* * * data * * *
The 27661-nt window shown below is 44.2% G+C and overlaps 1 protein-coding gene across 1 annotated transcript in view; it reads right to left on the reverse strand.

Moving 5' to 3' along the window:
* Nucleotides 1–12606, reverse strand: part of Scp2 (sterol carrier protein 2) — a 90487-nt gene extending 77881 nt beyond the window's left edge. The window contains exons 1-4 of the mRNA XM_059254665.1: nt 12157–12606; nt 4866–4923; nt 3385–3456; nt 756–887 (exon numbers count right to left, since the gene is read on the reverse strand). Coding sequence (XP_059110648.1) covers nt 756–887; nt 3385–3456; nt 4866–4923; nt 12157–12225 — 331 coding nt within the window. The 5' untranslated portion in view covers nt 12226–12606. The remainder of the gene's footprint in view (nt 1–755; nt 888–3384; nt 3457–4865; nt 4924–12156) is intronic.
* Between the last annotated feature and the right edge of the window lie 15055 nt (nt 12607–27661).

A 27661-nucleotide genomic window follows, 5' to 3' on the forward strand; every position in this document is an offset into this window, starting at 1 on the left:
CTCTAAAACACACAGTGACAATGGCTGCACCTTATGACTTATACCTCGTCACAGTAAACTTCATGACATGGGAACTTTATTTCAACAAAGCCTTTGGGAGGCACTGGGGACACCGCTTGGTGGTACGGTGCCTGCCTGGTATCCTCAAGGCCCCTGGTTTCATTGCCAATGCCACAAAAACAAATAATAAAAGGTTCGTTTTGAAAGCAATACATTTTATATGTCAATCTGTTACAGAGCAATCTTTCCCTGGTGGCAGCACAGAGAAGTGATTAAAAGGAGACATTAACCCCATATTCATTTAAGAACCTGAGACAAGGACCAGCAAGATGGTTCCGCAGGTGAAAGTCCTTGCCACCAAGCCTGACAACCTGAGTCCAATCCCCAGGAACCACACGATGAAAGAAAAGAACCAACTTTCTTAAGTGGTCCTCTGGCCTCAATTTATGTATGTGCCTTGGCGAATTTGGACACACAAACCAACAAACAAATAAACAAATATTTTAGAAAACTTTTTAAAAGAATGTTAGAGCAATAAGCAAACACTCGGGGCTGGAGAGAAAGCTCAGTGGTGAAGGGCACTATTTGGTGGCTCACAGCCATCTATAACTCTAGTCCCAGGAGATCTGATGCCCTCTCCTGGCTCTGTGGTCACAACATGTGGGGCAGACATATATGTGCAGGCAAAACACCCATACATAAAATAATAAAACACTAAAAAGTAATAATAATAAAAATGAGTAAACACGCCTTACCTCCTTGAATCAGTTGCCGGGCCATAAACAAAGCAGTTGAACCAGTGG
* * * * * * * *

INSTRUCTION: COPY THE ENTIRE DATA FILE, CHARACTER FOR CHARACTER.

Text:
The 27661-nt window shown below is 44.2% G+C and overlaps 1 protein-coding gene across 1 annotated transcript in view; it reads right to left on the reverse strand.

Moving 5' to 3' along the window:
* Nucleotides 1–12606, reverse strand: part of Scp2 (sterol carrier protein 2) — a 90487-nt gene extending 77881 nt beyond the window's left edge. The window contains exons 1-4 of the mRNA XM_059254665.1: nt 12157–12606; nt 4866–4923; nt 3385–3456; nt 756–887 (exon numbers count right to left, since the gene is read on the reverse strand). Coding sequence (XP_059110648.1) covers nt 756–887; nt 3385–3456; nt 4866–4923; nt 12157–12225 — 331 coding nt within the window. The 5' untranslated portion in view covers nt 12226–12606. The remainder of the gene's footprint in view (nt 1–755; nt 888–3384; nt 3457–4865; nt 4924–12156) is intronic.
* Between the last annotated feature and the right edge of the window lie 15055 nt (nt 12607–27661).

A 27661-nucleotide genomic window follows, 5' to 3' on the forward strand; every position in this document is an offset into this window, starting at 1 on the left:
CTCTAAAACACACAGTGACAATGGCTGCACCTTATGACTTATACCTCGTCACAGTAAACTTCATGACATGGGAACTTTATTTCAACAAAGCCTTTGGGAGGCACTGGGGACACCGCTTGGTGGTACGGTGCCTGCCTGGTATCCTCAAGGCCCCTGGTTTCATTGCCAATGCCACAAAAACAAATAATAAAAGGTTCGTTTTGAAAGCAATACATTTTATATGTCAATCTGTTACAGAGCAATCTTTCCCTGGTGGCAGCACAGAGAAGTGATTAAAAGGAGACATTAACCCCATATTCATTTAAGAACCTGAGACAAGGACCAGCAAGATGGTTCCGCAGGTGAAAGTCCTTGCCACCAAGCCTGACAACCTGAGTCCAATCCCCAGGAACCACACGATGAAAGAAAAGAACCAACTTTCTTAAGTGGTCCTCTGGCCTCAATTTATGTATGTGCCTTGGCGAATTTGGACACACAAACCAACAAACAAATAAACAAATATTTTAGAAAACTTTTTAAAAGAATGTTAGAGCAATAAGCAAACACTCGGGGCTGGAGAGAAAGCTCAGTGGTGAAGGGCACTATTTGGTGGCTCACAGCCATCTATAACTCTAGTCCCAGGAGATCTGATGCCCTCTCCTGGCTCTGTGGTCACAACATGTGGGGCAGACATATATGTGCAGGCAAAACACCCATACATAAAATAATAAAACACTAAAAAGTAATAATAATAAAAATGAGTAAACACGCCTTACCTCCTTGAATCAGTTGCCGGGCCATAAACAAAGCAGTTGAACCAGTGG